REPLICA – Frédéric Bérard did me a great favor this Wednesday by summarizing in a single article most of the untruths and half-truths circulating on my account about secularism (Lisée, Kaboul and St-Jérôme). Metro readers deserve better, I’ll correct columnist’s copy.
TRUE: He writes: “Before the veil debate was elevated to the rank of media-political obsession, the columnist wrote: ‘The veil? Honestly, I’ve gotten used to it and whatever you put on your head shouldn’t arouse national anger.” That was 15 years ago, before religious symbols were explicitly discussed in the state agreed that government officials are not allowed to show conviction I then explained it on my blog, still online and have never changed my mind since.
FALSE: I would have been wrong, he writes, if I had “misleadingly associated Alexandre Cloutier with Adil Charkaoui” during the 2016 leadership race. The reality is that the toxic imam wrote what he called “Alexander” on his Facebook page good, and what evil he thought of me. A journalist drew my attention to this unpleasant fact. When I attacked the Cloutier team head-on on the issue of secularism, I responded by drawing attention to that fact. I also stated that Alexander obviously never wanted this annoying support, but the Imam did it again.
WRONG: Bérard describes me as “accusing his rival of wishing Ramadan a happy ending [ses] Muslim friends”. This quote does not exist. On the contrary, I wrote about religious holidays that “observing them is not forbidden, but in my humble opinion it is better if the state does not intervene. At least that would be my practice as a chef.” I believe that the systematic reporting of religious holidays helps to define communities by religion rather than their other characteristics.
WRONG: The columnist quotes me as saying: “In Africa, the AK47 is under the burqa, it has proven itself there”. He claims that “no case has been identified, here as elsewhere”. In fact, the cases are so documented that several West African countries, victims of terrorist attacks perpetrated in this way, have banned full veiling, which Google could easily have taught him (read here). I had also written that it was only a matter of time before we experienced a similar situation at home. But in North America, criminal use (by bandits, not devotees) of the full veil has been noted in one homicide, attempted homicide, robbery in Canada, and in several robberies (the more recent one here) and one kidnapping in the United States. sexually assaulting a teenage girl in Philadelphia.
FAKE. He explains this: “Politician-Scorpio burns during a PQ partisan action, repeatedly yells into the microphone, “Hijabs are everywhere… that’s enough!”, and urges the crowd to join him. The video exists. We see neither repetition nor howling. My position is that educators in subsidized day care centers should not wear religious or other signs. In Montreal daycares, the most visible sign — indeed, the only discernible sign of belief — is a symbol that specifically signifies modesty and feminine submission, the polar opposite of what we want to instill in our children.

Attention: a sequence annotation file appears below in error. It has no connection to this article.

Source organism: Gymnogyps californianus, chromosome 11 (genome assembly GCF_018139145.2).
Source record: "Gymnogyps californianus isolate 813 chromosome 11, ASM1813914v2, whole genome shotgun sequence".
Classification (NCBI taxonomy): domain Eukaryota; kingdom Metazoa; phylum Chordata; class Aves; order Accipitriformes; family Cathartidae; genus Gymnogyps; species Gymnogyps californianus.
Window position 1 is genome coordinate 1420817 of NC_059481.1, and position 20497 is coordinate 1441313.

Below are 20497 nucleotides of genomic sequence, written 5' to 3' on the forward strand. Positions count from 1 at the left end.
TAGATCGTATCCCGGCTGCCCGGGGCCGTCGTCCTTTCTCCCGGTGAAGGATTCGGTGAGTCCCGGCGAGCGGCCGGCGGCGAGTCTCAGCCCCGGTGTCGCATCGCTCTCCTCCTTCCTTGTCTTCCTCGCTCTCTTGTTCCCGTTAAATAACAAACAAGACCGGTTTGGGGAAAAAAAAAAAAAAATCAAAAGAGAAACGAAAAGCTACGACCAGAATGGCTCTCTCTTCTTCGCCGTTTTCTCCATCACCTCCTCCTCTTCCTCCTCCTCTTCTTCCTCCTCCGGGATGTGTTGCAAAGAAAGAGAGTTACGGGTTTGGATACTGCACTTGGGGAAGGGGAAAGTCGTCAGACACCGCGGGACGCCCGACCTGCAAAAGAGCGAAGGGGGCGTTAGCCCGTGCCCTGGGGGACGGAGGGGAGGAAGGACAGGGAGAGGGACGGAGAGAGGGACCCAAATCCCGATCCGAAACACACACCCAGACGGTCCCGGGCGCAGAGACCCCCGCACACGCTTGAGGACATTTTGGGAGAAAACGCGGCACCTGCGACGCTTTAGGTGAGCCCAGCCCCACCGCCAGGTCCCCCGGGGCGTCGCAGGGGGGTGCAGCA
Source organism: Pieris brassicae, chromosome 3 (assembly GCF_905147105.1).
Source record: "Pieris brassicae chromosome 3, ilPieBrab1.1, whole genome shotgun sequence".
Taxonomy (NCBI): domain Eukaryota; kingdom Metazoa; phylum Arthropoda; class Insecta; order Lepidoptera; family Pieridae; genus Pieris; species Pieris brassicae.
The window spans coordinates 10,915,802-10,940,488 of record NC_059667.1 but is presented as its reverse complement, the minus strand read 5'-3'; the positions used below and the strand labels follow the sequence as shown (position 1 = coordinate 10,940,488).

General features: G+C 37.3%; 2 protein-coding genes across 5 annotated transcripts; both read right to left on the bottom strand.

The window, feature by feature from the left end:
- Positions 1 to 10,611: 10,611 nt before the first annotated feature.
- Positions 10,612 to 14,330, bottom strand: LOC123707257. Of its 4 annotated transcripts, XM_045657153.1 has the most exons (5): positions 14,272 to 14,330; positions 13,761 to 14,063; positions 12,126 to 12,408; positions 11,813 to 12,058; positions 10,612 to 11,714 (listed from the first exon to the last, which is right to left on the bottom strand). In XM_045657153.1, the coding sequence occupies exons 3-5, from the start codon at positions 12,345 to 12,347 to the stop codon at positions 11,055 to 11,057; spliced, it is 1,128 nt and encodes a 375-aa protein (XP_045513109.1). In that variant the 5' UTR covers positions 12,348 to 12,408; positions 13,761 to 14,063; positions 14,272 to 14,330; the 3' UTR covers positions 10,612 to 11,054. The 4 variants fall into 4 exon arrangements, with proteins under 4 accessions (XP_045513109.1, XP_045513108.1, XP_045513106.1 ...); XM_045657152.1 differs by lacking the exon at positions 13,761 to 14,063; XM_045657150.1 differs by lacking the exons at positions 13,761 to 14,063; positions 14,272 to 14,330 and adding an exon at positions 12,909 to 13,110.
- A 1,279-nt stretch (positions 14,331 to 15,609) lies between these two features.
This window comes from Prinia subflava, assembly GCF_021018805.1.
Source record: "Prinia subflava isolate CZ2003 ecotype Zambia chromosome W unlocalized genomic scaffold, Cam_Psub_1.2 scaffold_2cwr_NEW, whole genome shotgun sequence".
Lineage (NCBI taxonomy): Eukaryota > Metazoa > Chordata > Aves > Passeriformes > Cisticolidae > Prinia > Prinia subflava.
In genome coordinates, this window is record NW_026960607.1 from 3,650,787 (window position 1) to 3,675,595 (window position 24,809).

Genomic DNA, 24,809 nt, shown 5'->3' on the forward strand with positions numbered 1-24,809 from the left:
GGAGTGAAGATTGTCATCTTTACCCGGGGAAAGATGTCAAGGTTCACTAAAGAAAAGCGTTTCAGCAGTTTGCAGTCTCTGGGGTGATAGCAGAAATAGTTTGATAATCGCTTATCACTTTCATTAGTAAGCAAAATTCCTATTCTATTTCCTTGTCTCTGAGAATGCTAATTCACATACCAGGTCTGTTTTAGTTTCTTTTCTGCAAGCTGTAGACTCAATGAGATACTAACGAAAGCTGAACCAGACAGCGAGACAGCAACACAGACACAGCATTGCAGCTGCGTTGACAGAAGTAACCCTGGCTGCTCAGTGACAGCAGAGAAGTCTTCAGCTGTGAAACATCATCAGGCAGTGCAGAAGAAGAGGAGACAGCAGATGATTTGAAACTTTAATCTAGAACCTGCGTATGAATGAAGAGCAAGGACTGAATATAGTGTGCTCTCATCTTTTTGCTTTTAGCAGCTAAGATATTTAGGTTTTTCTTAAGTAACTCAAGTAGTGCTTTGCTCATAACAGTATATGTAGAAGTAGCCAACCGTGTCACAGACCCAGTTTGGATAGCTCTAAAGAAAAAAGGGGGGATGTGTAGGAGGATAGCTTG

FALSE: Bérard accuses me of not seeing that the analogy between Saudi Arabia and Montreal is “null, absurd and void”. On Saturday in Le Devoir, I wrote: “The situation is obviously very different in Montreal, where, according to a speaker interviewed in these pages, the veil can be a feminist symbol. I have no doubt.”
FALSE: Bérard, regarding the veil, confirms the “voluntary nature of the port in question among the women of Quebec” and that “the sad and damaging illustrations from other parts of the world have no chance of resonating here”. No chance? Last year, a Montreal father of Algerian descent was convicted of plotting to kill his four daughters because they wanted to “dress like Quebecers.” An echo of the 2009 murder of three young Montrealers (and their mother-in-law) by their Shafia parents of Afghan origin, dissatisfied with their daughters’ inadequate Islamic behavior. Bérard should be ashamed to ignore the existence of the compulsory veil in Montreal, even if, we hope, it is a minority.
Finally, Frédéric, a sympathetic man whom I take no hostility to, attacks my intellectual honesty by claiming that I am too “intelligent and cultured to (sincerely) believe my worldly arguments”. I don’t reciprocate. On the contrary, I believe that Frédéric, despite his intelligence (sincerely), sees as evidence of modernity and openness the normalization of symbols of undoubtedly unequal, misogynistic and homophobic religions in state advertising, which many Quebec women, including those of Arab origin, perceive as similar become the banners of oppression.
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